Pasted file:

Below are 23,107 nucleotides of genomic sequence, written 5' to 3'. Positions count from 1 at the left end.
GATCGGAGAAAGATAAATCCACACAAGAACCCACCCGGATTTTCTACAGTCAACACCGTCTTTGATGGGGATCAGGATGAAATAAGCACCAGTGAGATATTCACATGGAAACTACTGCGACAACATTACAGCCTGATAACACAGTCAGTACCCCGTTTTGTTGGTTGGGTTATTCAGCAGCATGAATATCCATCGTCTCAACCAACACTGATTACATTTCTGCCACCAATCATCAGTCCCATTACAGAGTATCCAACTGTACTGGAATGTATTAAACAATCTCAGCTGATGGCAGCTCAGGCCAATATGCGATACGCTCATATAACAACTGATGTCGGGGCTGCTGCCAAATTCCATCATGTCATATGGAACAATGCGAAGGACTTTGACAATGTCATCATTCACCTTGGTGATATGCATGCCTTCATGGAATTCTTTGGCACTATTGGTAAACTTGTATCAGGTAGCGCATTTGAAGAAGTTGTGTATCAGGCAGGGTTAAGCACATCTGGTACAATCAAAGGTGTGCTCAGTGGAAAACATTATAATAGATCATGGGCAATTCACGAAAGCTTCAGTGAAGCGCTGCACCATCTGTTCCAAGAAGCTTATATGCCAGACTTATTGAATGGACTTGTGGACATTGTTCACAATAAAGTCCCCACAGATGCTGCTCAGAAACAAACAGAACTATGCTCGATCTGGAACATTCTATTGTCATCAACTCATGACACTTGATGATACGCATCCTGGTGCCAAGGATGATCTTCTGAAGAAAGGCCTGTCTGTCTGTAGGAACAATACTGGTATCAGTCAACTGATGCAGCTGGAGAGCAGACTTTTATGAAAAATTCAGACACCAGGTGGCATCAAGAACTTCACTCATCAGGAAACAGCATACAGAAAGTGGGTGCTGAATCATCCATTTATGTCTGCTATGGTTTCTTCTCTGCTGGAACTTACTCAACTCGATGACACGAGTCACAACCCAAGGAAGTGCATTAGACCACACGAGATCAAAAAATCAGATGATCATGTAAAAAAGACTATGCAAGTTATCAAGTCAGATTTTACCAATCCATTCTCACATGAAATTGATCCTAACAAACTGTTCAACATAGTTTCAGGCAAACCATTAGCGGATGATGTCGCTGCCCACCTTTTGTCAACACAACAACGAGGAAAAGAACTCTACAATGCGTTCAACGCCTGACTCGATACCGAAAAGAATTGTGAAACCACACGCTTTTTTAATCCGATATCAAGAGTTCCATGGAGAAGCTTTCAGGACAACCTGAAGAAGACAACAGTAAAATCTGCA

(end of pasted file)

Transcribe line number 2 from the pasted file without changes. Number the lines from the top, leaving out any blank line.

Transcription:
GATCGGAGAAAGATAAATCCACACAAGAACCCACCCGGATTTTCTACAGTCAACACCGTCTTTGATGGGGATCAGGATGAAATAAGCACCAGTGAGATATTCACATGGAAACTACTGCGACAACATTACAGCCTGATAACACAGTCAGTACCCCGTTTTGTTGGTTGGGTTATTCAGCAGCATGAATATCCATCGTCTCAACCAACACTGATTACATTTCTGCCACCAATCATCAGTCCCATTACAGAGTATCCAACTGTACTGGAATGTATTAAACAATCTCAGCTGATGGCAGCTCAGGCCAATATGCGATACGCTCATATAACAACTGATGTCGGGGCTGCTGCCAAATTCCATCATGTCATATGGAACAATGCGAAGGACTTTGACAATGTCATCATTCACCTTGGTGATATGCATGCCTTCATGGAATTCTTTGGCACTATTGGTAAACTTGTATCAGGTAGCGCATTTGAAGAAGTTGTGTATCAGGCAGGGTTAAGCACATCTGGTACAATCAAAGGTGTGCTCAGTGGAAAACATTATAATAGATCATGGGCAATTCACGAAAGCTTCAGTGAAGCGCTGCACCATCTGTTCCAAGAAGCTTATATGCCAGACTTATTGAATGGACTTGTGGACATTGTTCACAATAAAGTCCCCACAGATGCTGCTCAGAAACAAACAGAACTATGCTCGATCTGGAACATTCTATTGTCATCAACTCATGACACTTGATGATACGCATCCTGGTGCCAAGGATGATCTTCTGAAGAAAGGCCTGTCTGTCTGTAGGAACAATACTGGTATCAGTCAACTGATGCAGCTGGAGAGCAGACTTTTATGAAAAATTCAGACACCAGGTGGCATCAAGAACTTCACTCATCAGGAAACAGCATACAGAAAGTGGGTGCTGAATCATCCATTTATGTCTGCTATGGTTTCTTCTCTGCTGGAACTTACTCAACTCGATGACACGAGTCACAACCCAAGGAAGTGCATTAGACCACACGAGATCAAAAAATCAGATGATCATGTAAAAAAGACTATGCAAGTTATCAAGTCAGATTTTACCAATCCATTCTCACATGAAATTGATCCTAACAAACTGTTCAACATAGTTTCAGGCAAACCATTAGCGGATGATGTCGCTGCCCACCTTTTGTCAACACAACAACGAGGAAAAGAACTCTACAATGCGTTCAACGCCTGACTCGATACCGAAAAGAATTGTGAAACCACACGCTTTTTTAATCCGATATCAAGAGTTCCATGGAGAAGCTTTCAGGACAACCTGAAGAAGACAACAGTAAAATCTGCA